• No knitting or Netflix? Then I’m reading!

My favorites?

What about you? What did you read? What are your favorites?

“Vegetarians are the enemy of everything good and decent in the human spirit…”

kitchen-confidentialAfter hearing the sad news of Anthony Bourdain‘s suicide earlier this summer, I decided I should finally read Kitchen Confidential, the book that got him noticed. Y’all, that man could write. He was flawed, for sure, but so very vibrant and passionate about food and cooking and the people he worked with. And he was a straight-shooter, which I appreciate. Somehow I’ve ended up reading more than a few food-related books this year, and I really enjoyed this one.

Here are a few bits and bobs I highlighted as I read:

Cooking is a craft, I like to think, and a good cook is a craftsman — not an artist. There’s nothing wrong with that: the great cathedrals of Europe were built by craftsmen — though not designed by them. Practicing your craft in expert fashion is noble, honorable and satisfying. And I’ll generally take a standup mercenary who takes pride in his professionalism over an artist any day. When I hear ‘artist’, I think of someone who doesn’t think it necessary to show up at work on time.

~~~~~~

No one understands and appreciates the American Dream of hard work leading to material rewards better than a non-American.

~~~~~~

Somebody who wakes up with a scratchy throat and slight fever and thinks it’s okay to call in sick is not what I’m looking for.

~~~~~~

Vegetarians, and their Hezbollah-like splinter-faction, the vegans, are a persistent irritant to any chef worth a damn. To me, life without veal stock, pork fat, sausage, organ meat, demi-glace, or even stinky cheese is a life not worth living. Vegetarians are the enemy of everything good and decent in the human spirit, an affront to all I stand for, the pure enjoyment of food.

~~~~~~

Bigfoot [one of his bosses] understood — as I came to understand — that character is far more important than skills or employment history.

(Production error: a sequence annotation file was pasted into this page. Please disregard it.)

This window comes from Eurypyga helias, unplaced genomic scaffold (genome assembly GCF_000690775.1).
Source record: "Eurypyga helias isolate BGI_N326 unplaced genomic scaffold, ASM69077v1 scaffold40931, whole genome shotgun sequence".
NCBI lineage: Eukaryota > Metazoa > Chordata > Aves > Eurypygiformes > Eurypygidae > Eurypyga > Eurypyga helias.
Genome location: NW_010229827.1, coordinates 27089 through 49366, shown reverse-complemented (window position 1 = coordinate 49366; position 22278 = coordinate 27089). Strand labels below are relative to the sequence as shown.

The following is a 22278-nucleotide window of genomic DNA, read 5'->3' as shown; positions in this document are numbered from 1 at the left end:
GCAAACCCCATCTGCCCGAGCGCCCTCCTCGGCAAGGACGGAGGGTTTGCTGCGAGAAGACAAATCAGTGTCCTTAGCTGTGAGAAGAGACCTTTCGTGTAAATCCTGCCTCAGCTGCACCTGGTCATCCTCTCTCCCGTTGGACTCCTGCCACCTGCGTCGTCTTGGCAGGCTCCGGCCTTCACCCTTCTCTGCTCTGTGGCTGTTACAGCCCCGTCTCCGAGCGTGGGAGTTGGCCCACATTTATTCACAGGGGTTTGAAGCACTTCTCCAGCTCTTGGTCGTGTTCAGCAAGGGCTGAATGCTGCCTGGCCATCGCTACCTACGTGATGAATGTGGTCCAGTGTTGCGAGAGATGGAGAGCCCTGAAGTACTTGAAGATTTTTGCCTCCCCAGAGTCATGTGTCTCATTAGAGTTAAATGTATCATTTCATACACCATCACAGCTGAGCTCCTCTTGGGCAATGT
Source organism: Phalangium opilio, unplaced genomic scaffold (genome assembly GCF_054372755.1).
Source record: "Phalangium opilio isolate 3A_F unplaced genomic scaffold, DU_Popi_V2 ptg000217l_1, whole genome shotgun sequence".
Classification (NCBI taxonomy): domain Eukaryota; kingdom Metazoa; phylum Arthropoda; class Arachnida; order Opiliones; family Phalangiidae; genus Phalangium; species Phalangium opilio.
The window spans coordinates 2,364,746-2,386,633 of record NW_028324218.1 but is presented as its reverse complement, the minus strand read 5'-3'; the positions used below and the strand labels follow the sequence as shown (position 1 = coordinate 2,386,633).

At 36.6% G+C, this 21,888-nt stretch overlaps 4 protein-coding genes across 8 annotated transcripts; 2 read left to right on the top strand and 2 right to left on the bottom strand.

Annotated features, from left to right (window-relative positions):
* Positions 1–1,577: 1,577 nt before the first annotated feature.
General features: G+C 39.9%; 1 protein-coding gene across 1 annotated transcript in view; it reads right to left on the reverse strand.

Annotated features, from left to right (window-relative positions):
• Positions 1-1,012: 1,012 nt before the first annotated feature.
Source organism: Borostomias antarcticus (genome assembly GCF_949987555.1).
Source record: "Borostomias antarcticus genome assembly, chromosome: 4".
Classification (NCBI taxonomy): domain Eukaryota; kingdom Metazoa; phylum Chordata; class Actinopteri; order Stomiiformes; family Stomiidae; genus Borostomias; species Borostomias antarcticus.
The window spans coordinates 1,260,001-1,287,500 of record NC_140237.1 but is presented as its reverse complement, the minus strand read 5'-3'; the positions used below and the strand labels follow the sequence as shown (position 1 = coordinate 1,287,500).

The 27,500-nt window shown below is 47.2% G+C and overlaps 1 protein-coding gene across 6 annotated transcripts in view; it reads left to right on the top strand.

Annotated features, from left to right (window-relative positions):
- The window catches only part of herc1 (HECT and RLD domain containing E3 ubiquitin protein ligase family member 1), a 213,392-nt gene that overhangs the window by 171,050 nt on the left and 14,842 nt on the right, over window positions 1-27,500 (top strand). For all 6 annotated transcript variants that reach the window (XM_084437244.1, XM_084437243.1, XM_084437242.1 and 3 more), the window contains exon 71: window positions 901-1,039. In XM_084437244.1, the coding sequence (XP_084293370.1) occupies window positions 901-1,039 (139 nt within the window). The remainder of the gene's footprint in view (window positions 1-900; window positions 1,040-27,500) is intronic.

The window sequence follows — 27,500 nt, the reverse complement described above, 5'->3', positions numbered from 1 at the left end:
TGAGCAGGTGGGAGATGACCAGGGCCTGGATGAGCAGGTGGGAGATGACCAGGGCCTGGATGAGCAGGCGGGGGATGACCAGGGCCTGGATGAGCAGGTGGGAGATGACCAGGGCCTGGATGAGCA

~~~~~~

Skills can be taught. Character you either have or don’t have. Bigfoot understood that there are two types of people in the world: those who do what they say they’re going to do — and everyone else.

~~~~~~
Given how his story ended, this was particularly poignant:

That was never my problem. When they’re yanking a fender out of my chest cavity, I will decidedly not be regretting missed opportunities for a good time. My regrets will be more along the lines of a sad list of people hurt, people let down, assets wasted and advantages squandered. I’m still here. And I’m surprised by that. Every day.

*Big sigh.*

If you’re into food writing and haven’t yet read this one, check it out.

psssst. Anyone here?

This may have been my longest blog hiatus ever! It was completely unintended, and I can offer no explanation. Blogging just didn’t happen. Since my last post, I’ve turned 50 and read some books, among other things like working and sleeping and chores. Paul and I got away to the beach for my birthday, and we’ve visited my peeps in Chattanooga, and they’ve visited us. I’ve done a little knitting, but it’s just somehow remained in the knitting bag during these sauna-like days of summer.

I will try to get back in the blogging habit, but for now, I’ll leave you with a few random thoughts:

~ johnIf you’re looking for a good Bible study (where you actually study your Bible, and not a book that occasionally references a few verses here or there), I highly recommend Kathleen B. Nielson’s studies. I’ve done several. Right now I’m working through John: That You May Believe, and it is soooooo good.

~ I’ve read quite a few books this summer (instead of blogging, right?). Here are a few of my favorites:

The Lake House – Kate Morton (and it’s $2.99 on Kindle right now!)

Kitchen Confidential – Anthony Bourdain   The man could write.

Just Mercy: A Story of Justice and Redemption – Bryan Stevenson  I want everyone I know to read this one.

The Paris Wife – Paula McLain  Books about adultery are usually not my favorite, but this one is well-written, and so thought-provoking (and it sent me down a Google rabbit hole of checking out Ernest Hemingway’s tragic family members). There are some lines that will stick with me.

I hope to be back soon. If you’re still here, thanks ever so much for not giving up on me!

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random thoughts

~ Parents, people do not think your child is cute when you give them the mini-shopping cart at Publix and let them wreak havoc down the aisles. Please keep an eye on them and the other shoppers around you.